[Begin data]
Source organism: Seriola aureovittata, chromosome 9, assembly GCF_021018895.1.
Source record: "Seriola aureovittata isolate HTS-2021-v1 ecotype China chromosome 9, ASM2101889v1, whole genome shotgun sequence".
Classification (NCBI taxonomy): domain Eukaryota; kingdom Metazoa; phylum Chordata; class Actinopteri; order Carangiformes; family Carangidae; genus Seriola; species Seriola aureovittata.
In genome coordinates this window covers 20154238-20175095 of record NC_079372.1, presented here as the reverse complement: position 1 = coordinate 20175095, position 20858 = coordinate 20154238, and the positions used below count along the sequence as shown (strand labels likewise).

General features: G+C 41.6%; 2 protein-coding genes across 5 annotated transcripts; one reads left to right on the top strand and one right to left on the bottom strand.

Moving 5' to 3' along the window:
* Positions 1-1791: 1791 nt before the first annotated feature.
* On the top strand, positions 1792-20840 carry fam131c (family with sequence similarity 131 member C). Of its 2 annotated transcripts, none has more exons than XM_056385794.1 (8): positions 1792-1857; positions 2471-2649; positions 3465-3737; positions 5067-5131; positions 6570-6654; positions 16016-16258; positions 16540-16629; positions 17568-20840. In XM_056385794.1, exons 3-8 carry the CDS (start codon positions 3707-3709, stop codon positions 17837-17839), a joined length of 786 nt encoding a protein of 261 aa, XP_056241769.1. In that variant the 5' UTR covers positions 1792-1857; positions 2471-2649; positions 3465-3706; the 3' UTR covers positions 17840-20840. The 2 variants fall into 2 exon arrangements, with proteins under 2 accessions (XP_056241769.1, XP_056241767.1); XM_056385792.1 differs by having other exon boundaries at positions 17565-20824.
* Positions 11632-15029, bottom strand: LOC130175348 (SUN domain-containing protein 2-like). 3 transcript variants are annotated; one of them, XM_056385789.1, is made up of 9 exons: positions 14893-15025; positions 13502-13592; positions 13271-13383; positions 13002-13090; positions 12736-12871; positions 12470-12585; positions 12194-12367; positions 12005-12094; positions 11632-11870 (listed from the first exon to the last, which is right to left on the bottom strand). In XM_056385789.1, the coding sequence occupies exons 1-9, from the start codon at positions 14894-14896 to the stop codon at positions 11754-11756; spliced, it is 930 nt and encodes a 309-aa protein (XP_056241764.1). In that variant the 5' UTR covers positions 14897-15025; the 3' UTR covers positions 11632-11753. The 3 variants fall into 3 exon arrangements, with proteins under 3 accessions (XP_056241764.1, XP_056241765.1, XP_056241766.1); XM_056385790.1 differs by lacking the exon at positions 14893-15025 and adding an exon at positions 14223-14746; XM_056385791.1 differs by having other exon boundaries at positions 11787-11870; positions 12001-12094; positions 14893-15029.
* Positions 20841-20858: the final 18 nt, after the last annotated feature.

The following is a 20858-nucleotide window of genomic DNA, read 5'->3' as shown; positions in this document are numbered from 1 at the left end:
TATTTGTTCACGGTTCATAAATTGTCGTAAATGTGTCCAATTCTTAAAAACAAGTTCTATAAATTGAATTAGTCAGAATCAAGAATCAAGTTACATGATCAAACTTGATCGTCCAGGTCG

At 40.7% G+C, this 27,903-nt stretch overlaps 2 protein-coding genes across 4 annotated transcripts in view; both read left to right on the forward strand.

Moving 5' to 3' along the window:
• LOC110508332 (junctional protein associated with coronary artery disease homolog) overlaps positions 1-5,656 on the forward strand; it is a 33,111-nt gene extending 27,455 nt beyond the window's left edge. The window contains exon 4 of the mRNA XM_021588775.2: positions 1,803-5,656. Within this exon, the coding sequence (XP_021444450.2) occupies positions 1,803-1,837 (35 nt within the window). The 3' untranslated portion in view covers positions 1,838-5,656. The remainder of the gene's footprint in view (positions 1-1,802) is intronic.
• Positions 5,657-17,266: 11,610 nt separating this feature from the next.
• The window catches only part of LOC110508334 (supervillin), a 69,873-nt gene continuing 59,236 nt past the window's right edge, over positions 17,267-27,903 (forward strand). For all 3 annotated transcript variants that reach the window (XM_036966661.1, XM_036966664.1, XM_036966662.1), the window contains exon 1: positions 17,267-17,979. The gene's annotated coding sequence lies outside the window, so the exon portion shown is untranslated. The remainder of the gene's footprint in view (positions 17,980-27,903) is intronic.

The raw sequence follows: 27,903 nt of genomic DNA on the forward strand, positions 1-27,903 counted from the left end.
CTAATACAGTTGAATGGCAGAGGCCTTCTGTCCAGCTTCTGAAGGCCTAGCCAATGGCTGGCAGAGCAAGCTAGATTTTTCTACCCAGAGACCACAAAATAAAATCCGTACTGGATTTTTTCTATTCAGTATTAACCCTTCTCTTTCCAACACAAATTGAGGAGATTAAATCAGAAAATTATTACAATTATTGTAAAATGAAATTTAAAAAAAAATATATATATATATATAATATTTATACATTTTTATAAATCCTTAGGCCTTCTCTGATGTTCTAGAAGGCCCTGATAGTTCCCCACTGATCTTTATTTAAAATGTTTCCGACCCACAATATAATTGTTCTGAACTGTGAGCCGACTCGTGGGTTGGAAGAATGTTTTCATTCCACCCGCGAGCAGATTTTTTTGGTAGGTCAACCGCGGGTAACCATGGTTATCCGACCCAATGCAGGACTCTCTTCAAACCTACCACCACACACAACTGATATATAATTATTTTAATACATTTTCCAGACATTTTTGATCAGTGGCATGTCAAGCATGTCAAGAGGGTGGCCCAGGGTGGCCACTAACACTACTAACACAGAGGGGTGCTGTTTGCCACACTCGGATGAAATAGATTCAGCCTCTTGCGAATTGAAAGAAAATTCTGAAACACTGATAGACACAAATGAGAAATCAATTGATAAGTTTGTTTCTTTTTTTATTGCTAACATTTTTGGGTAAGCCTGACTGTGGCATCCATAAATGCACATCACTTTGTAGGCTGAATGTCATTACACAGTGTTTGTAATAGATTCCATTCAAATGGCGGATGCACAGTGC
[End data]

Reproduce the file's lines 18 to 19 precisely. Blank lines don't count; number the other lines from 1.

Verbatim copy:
The raw sequence follows: 27,903 nt of genomic DNA on the forward strand, positions 1-27,903 counted from the left end.
CTAATACAGTTGAATGGCAGAGGCCTTCTGTCCAGCTTCTGAAGGCCTAGCCAATGGCTGGCAGAGCAAGCTAGATTTTTCTACCCAGAGACCACAAAATAAAATCCGTACTGGATTTTTTCTATTCAGTATTAACCCTTCTCTTTCCAACACAAATTGAGGAGATTAAATCAGAAAATTATTACAATTATTGTAAAATGAAATTTAAAAAAAAATATATATATATATATAATATTTATACATTTTTATAAATCCTTAGGCCTTCTCTGATGTTCTAGAAGGCCCTGATAGTTCCCCACTGATCTTTATTTAAAATGTTTCCGACCCACAATATAATTGTTCTGAACTGTGAGCCGACTCGTGGGTTGGAAGAATGTTTTCATTCCACCCGCGAGCAGATTTTTTTGGTAGGTCAACCGCGGGTAACCATGGTTATCCGACCCAATGCAGGACTCTCTTCAAACCTACCACCACACACAACTGATATATAATTATTTTAATACATTTTCCAGACATTTTTGATCAGTGGCATGTCAAGCATGTCAAGAGGGTGGCCCAGGGTGGCCACTAACACTACTAACACAGAGGGGTGCTGTTTGCCACACTCGGATGAAATAGATTCAGCCTCTTGCGAATTGAAAGAAAATTCTGAAACACTGATAGACACAAATGAGAAATCAATTGATAAGTTTGTTTCTTTTTTTATTGCTAACATTTTTGGGTAAGCCTGACTGTGGCATCCATAAATGCACATCACTTTGTAGGCTGAATGTCATTACACAGTGTTTGTAATAGATTCCATTCAAATGGCGGATGCACAGTGC